It is unclear what NFPA 652 , "All components of enclosed systems that handle combustible particulate solids shall be designed to prevent the escape of dust, except for openings intended for intake and discharge of air and material." What is unclear is what it means by "prevent the escape of dust." Must all enclosed conveyors be "dusttight"?
652 184.108.40.206.2 states, “Coverings on cleanout, inspection, and other openings shall be fastened to prevent the escape of combustible dusts," which is very similar language to 220.127.116.11. However, the standard in 664, which references the same components, says, "Access hatches and removable equipment covers shall be tight fitting and securely fastened for dusttight operation" ( 18.104.22.168.7). "Dusttight" here is explained in the appendix, which says, "Gaskets or smooth machined mating surfaces are generally required for dusttight operation” (A.22.214.171.124.7).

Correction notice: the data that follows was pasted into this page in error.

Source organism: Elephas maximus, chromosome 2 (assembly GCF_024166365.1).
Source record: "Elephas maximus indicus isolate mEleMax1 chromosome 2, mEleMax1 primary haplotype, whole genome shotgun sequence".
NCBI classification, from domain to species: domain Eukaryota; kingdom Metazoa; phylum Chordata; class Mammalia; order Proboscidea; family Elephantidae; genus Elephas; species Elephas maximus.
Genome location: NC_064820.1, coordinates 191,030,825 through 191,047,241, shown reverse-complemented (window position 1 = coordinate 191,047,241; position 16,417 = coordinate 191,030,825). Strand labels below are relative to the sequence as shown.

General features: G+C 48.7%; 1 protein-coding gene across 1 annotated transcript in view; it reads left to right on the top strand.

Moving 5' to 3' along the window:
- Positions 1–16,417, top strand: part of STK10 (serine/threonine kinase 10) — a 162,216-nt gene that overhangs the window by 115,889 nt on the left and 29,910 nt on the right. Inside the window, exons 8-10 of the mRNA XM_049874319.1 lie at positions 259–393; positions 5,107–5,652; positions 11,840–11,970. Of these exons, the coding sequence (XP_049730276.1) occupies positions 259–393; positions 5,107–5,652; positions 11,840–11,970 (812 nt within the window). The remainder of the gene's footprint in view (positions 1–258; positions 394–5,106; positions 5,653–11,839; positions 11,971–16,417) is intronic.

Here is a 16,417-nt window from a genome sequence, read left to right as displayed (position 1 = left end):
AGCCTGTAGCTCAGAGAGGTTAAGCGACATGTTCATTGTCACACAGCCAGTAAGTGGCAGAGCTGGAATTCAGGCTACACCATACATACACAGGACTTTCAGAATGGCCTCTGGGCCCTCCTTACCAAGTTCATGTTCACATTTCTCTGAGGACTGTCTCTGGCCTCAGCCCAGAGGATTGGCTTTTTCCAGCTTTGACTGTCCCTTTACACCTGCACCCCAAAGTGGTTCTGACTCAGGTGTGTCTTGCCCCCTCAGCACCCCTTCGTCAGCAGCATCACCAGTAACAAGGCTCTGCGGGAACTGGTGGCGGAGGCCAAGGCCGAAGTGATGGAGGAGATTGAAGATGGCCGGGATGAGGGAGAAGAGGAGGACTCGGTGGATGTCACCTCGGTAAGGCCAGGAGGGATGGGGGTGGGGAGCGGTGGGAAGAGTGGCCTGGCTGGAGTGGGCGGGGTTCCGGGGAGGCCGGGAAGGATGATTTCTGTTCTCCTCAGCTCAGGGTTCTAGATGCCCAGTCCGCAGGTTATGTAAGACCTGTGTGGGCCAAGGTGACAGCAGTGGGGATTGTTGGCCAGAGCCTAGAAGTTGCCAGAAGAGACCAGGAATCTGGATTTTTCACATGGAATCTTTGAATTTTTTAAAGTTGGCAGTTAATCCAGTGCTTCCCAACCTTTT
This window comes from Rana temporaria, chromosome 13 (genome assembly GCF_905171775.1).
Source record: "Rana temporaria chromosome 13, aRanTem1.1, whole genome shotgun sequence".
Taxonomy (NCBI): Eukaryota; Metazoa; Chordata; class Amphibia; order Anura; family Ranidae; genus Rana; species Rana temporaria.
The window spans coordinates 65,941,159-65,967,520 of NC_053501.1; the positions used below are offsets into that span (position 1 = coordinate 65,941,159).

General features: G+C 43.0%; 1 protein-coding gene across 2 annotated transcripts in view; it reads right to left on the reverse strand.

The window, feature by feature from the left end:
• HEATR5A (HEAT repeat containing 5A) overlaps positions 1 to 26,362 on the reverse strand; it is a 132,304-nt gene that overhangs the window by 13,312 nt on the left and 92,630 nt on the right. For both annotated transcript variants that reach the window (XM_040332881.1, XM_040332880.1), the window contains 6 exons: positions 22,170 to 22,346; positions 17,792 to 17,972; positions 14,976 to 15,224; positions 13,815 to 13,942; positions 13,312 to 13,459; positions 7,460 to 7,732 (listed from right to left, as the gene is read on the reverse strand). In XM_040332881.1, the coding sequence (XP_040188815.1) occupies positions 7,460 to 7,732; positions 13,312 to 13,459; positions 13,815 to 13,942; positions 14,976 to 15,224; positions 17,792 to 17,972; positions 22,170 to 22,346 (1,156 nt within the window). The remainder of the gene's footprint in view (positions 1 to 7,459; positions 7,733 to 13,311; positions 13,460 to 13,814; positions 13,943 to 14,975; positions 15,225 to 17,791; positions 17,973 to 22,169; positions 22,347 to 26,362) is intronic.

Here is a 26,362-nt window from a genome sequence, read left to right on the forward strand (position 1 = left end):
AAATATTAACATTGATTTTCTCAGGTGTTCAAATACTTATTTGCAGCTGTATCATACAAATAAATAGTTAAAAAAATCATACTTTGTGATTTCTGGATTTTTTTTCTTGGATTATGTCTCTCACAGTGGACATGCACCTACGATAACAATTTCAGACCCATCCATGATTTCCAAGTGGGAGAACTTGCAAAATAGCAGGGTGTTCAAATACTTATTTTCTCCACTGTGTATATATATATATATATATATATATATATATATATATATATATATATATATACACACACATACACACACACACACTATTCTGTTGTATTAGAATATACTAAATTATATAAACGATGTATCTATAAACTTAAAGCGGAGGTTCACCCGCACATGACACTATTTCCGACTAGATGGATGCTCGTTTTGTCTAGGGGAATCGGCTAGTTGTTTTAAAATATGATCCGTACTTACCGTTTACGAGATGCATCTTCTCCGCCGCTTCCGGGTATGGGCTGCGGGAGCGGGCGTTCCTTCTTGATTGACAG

Our concern is that there is an IP rating for "dusttight" operation. NFPA doesn't reference this rating, so its definition of "dusttight" may be less stringent. And NFPA 664 126.96.36.199.2 states, "All equipment shall be designed to minimize fugitive dust emissions from the equipment." This doesn't sound like a "dusttight" standard.
Thus, we are unsure what the codes mean, precisely. Must the entire conveyor be "dusttight" or must the conveyor, as a whole, generally control (i.e. minimize) dust? Must only the hatches and removable equipment covers be "dusttight?"
For some background, we manufacture conveyors and other material handling equipment. Our client base is largely in the wood manufacturing industry, and we are analyzing our designs and preparing for the questions we're bound to receive come mid-September when companies are required to complete their dust hazard analysis.